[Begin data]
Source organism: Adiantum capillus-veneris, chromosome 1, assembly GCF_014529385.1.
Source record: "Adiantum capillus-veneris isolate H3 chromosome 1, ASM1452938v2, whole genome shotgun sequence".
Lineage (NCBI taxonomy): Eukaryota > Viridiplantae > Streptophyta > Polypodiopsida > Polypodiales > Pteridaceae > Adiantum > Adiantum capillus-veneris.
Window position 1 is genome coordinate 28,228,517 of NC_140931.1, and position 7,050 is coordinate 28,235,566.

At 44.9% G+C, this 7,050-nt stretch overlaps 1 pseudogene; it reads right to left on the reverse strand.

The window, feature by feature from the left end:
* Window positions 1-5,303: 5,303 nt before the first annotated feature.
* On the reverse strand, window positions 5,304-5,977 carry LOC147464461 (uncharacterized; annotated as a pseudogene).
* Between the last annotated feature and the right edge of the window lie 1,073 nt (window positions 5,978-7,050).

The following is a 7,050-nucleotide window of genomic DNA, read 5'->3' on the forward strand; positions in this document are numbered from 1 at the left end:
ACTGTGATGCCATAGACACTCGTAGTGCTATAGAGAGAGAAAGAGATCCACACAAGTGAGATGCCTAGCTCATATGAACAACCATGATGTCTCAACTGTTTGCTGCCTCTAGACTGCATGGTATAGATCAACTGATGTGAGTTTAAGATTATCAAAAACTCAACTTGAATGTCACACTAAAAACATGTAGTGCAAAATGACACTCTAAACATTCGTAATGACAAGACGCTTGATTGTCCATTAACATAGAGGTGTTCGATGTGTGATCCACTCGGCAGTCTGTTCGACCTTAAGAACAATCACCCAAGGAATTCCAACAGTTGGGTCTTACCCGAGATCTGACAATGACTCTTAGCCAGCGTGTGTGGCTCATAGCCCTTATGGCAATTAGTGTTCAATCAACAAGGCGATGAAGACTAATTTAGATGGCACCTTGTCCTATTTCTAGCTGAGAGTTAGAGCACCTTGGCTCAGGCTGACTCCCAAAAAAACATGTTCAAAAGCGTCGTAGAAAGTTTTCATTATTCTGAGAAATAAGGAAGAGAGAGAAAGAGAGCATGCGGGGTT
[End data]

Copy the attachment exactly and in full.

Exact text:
Source organism: Adiantum capillus-veneris, chromosome 1, assembly GCF_014529385.1.
Source record: "Adiantum capillus-veneris isolate H3 chromosome 1, ASM1452938v2, whole genome shotgun sequence".
Lineage (NCBI taxonomy): Eukaryota > Viridiplantae > Streptophyta > Polypodiopsida > Polypodiales > Pteridaceae > Adiantum > Adiantum capillus-veneris.
Window position 1 is genome coordinate 28,228,517 of NC_140931.1, and position 7,050 is coordinate 28,235,566.

At 44.9% G+C, this 7,050-nt stretch overlaps 1 pseudogene; it reads right to left on the reverse strand.

The window, feature by feature from the left end:
* Window positions 1-5,303: 5,303 nt before the first annotated feature.
* On the reverse strand, window positions 5,304-5,977 carry LOC147464461 (uncharacterized; annotated as a pseudogene).
* Between the last annotated feature and the right edge of the window lie 1,073 nt (window positions 5,978-7,050).

The following is a 7,050-nucleotide window of genomic DNA, read 5'->3' on the forward strand; positions in this document are numbered from 1 at the left end:
ACTGTGATGCCATAGACACTCGTAGTGCTATAGAGAGAGAAAGAGATCCACACAAGTGAGATGCCTAGCTCATATGAACAACCATGATGTCTCAACTGTTTGCTGCCTCTAGACTGCATGGTATAGATCAACTGATGTGAGTTTAAGATTATCAAAAACTCAACTTGAATGTCACACTAAAAACATGTAGTGCAAAATGACACTCTAAACATTCGTAATGACAAGACGCTTGATTGTCCATTAACATAGAGGTGTTCGATGTGTGATCCACTCGGCAGTCTGTTCGACCTTAAGAACAATCACCCAAGGAATTCCAACAGTTGGGTCTTACCCGAGATCTGACAATGACTCTTAGCCAGCGTGTGTGGCTCATAGCCCTTATGGCAATTAGTGTTCAATCAACAAGGCGATGAAGACTAATTTAGATGGCACCTTGTCCTATTTCTAGCTGAGAGTTAGAGCACCTTGGCTCAGGCTGACTCCCAAAAAAACATGTTCAAAAGCGTCGTAGAAAGTTTTCATTATTCTGAGAAATAAGGAAGAGAGAGAAAGAGAGCATGCGGGGTT